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Askew Review 15

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(Grove Press) by Robert Chalmers. Fiction, 2002. 360 Pages. Surprise, surprise- I’m reviewing YET ANOTHER book written by an author from the UK.  That said, Who’s Who in Hell doesn’t actually fit the drinking/fucking/fighting/crude humor type of book I usually review (though don’t worry, ya cuntchy [I love that word- it means “cunt that ye are”], the next book I’m reviewing falls right back into that ol’ familiar territory).  This is Robert Chalmers’ first novel, and it’s something he should be proud of. 
      Daniel Linnell is the story’s main character.  We get to watch his funny, tortured, achingly bittersweet love affair unfold with Laura Jardine, an oddball American who is a reformed (well…maybe not so reformed) sex fiend and a skydiving daredevil to boot, and that’s cool in its own right.  We also get to follow his budding career as an obituary writer for an English newspaper, and this part of the book provides some especially good laughs.  In fact, this novel’s title comes from Linnell’s inspired idea of writing a book of his own called Who’s Who in Hell, a look at the certain-to-be-damned among the recently deceased that even includes a few of the not-yet-deceased.  This effort results in its own darkly humorous yet disastrous results for Linnell and it’s one of my favorite parts of this story.  Chalmers also throws in a nice change of pace by sending Daniel and Laura to Kansas to visit Laura’s extremely dysfunctional family.  It’s a good bit of storytelling and it’s also interesting to see what Heartland Americans are like as perceived by someone who’s not from around these parts.  (And when you read the phrase “not from around these parts” in the preceding sentence, try to imagine it being said in a more hillbilly-ish version of Nick Nolte’s voice.  It just feels better that way).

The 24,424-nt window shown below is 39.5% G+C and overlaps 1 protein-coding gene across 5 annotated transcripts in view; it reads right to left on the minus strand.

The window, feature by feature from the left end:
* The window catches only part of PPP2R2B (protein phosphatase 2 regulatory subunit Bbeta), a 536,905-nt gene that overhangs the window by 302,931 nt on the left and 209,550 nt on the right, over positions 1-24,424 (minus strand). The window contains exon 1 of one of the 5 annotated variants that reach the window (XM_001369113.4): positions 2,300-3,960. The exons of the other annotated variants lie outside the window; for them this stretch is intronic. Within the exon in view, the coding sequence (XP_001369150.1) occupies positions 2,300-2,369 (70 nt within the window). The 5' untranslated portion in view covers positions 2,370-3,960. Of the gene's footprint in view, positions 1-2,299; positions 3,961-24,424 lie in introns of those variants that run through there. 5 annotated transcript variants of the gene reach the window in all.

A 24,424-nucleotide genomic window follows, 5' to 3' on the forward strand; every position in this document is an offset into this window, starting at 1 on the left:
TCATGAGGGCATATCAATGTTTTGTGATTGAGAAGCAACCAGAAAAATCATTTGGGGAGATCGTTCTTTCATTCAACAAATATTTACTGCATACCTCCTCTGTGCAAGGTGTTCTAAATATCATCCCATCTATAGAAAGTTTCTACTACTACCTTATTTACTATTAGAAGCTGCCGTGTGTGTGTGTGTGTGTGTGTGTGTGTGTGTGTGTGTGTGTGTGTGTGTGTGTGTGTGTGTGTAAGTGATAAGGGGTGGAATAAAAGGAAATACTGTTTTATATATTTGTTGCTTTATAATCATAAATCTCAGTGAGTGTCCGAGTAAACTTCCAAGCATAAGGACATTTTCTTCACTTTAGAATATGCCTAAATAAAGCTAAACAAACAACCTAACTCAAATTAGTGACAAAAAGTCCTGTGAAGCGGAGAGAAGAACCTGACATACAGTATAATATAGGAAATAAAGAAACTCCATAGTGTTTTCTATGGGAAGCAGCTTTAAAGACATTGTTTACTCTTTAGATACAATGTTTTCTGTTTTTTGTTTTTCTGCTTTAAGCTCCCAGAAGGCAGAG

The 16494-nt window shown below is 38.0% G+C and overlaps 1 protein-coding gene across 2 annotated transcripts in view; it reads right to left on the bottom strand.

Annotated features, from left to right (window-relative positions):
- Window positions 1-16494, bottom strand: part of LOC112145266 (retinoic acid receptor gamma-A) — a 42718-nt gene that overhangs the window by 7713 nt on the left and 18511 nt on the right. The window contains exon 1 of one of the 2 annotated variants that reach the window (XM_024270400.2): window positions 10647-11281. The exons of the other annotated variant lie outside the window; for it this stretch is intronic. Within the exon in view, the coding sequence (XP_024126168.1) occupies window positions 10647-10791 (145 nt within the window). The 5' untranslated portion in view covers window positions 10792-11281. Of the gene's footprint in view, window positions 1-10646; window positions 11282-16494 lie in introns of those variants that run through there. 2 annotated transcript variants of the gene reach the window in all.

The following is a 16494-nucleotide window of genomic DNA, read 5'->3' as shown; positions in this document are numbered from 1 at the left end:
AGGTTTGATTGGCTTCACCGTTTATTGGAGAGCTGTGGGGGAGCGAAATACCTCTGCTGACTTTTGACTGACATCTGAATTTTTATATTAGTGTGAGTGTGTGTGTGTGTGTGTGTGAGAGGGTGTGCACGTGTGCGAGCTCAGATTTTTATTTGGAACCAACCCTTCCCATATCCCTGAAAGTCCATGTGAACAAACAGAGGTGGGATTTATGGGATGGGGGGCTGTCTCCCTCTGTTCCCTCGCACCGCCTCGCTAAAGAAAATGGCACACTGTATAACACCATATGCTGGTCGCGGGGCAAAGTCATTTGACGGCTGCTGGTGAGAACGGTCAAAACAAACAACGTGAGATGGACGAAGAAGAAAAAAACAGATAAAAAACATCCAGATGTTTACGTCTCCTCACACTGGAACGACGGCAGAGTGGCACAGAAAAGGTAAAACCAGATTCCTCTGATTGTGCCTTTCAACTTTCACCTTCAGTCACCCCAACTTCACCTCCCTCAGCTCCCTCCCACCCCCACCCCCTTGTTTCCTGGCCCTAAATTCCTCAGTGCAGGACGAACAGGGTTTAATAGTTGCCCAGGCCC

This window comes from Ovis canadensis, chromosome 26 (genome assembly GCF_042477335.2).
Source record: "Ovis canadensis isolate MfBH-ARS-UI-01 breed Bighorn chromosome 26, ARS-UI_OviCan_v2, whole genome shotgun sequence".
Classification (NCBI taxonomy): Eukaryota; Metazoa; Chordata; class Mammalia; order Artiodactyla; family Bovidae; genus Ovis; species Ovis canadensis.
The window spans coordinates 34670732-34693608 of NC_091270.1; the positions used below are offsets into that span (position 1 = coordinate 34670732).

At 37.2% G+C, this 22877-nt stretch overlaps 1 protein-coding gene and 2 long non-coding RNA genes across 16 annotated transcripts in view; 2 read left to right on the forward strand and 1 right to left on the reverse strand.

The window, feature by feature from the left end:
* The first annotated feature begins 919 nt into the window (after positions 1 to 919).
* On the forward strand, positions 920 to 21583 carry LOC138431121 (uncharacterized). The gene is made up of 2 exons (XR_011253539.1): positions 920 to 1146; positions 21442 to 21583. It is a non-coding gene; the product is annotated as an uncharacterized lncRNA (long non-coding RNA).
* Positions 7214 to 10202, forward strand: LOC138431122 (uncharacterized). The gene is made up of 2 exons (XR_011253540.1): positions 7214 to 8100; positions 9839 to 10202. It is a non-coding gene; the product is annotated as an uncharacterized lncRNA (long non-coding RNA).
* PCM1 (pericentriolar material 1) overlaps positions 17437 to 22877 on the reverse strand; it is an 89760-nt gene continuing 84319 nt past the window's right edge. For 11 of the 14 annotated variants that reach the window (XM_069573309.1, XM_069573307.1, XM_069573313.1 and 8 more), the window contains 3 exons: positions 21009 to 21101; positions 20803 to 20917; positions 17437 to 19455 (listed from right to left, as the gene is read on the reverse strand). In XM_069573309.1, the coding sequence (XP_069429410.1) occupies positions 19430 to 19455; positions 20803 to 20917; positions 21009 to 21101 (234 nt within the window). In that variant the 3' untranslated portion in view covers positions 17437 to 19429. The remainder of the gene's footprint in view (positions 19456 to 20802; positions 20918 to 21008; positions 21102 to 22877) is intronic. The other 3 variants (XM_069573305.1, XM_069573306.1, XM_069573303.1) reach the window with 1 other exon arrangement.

One of the blurbs on the book’s cover mentions that Robert Chalmers writes like John Irving, deftly balancing comedy and tragedy while telling a very interesting story.  I agree.  While there’s no neatly packaged, feel-good kind of ending to be had here, Chalmers still makes you feel something, albeit a sad something.  When it’s all said and done, Who’s Who in Hell is a book about which I can honestly say that old pathetic phrase “I laughed, I cried, I loved it!” without feeling like too much of goddamn fool.  Cuntchy. –Ben Hunter



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